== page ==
Johnson sets deadline
Outrage over UK plan to over-ride Brexit agreement
Boris Johnson says no deal would still be a positive outcome
UK ministers have prompted renewed outrage over Brexit after it emerged they are are planning new legislation that would override parts of last year’s EU withdrawal agreement.
It would impact on the state aid provision and remove the requirement for new Northern Ireland customs arrangements, which are intended to prevent the return of checks at the border with the Irish Republic.
While Downing Street insisted the proposals are a fallback in the event of trade talks failing, opposition parties took aim at the plans.
Labour claimed the government is playing a “dangerous game”, while the SNP said it was clear that Boris Johnson is leading Britain to a No Deal Brexit.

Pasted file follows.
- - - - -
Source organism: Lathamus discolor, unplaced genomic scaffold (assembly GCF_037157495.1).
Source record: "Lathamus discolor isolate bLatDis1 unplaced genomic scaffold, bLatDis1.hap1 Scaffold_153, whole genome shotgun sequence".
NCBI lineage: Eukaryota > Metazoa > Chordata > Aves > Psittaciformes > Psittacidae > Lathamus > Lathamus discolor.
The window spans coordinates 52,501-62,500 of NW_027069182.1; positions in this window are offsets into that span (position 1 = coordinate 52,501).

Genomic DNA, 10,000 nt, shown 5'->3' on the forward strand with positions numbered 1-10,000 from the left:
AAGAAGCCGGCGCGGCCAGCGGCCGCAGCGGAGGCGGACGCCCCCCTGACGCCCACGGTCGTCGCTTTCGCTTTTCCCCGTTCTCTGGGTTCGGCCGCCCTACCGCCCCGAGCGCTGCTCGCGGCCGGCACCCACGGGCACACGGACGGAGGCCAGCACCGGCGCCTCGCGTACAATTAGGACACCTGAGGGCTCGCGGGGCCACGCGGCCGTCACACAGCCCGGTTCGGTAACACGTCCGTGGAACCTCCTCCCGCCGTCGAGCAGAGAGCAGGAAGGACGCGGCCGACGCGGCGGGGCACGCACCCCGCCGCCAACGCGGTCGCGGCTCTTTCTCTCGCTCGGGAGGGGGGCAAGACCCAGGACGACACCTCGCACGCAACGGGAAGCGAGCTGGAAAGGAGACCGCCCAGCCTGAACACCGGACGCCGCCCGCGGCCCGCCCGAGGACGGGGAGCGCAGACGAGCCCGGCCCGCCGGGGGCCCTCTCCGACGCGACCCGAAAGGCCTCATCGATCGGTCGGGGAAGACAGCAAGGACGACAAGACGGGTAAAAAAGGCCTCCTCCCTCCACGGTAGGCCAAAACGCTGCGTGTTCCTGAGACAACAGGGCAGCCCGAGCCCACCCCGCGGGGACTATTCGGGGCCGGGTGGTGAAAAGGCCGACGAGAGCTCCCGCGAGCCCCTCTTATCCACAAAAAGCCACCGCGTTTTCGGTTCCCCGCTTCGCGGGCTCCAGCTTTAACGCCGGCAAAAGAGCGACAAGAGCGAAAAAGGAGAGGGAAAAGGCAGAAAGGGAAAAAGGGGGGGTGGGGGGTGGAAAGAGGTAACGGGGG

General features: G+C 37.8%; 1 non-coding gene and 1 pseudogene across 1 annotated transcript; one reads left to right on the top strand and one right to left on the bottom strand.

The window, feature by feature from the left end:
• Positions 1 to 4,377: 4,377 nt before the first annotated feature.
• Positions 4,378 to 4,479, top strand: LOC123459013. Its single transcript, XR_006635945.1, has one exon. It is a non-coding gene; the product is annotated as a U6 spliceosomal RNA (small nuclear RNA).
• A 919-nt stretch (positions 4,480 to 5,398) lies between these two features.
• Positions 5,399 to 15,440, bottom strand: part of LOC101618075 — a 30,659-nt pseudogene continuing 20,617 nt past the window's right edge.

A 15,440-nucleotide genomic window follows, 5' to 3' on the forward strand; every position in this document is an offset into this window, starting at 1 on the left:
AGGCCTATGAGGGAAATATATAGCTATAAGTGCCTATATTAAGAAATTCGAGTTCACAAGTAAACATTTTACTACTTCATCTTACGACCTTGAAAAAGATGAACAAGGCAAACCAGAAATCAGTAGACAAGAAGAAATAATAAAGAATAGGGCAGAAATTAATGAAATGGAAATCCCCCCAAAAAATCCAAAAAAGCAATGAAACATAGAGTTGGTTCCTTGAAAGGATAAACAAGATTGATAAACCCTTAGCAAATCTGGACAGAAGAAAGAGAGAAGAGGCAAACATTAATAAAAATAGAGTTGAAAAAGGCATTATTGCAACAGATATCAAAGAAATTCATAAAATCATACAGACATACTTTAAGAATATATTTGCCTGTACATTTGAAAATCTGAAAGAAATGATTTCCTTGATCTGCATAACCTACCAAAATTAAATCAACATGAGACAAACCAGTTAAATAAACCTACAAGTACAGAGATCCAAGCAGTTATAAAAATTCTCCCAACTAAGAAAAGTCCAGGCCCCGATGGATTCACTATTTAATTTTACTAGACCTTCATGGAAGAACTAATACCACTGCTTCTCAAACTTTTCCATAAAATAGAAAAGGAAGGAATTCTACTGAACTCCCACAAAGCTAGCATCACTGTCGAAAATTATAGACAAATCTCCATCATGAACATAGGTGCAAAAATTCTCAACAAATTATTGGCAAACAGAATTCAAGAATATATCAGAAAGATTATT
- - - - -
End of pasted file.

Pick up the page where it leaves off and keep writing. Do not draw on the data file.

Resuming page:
The Prime Minister is expected to set a 15 October deadline when the European Council next meets, saying: “If we cannot agree by then, then I do not see that there will be a free trade agreement between us and we should accept that and move on”.
He will tell his EU counterparts that completing the UK’s exit from the bloc without a trade deal would still be “positive for the UK’.
His comments follow UK chief negotiator David Frost’s claim that the UK “will not blink first” in talks which resume this week.
Britain formally left the EU in January and is now in a transition period until the end of the year with the aim of having a trade agreement in place.
However, the Financial Times reports that plans for the internal market – designed to ensure consistent delivery of services across the UK – will tear up parts of last year’s deal.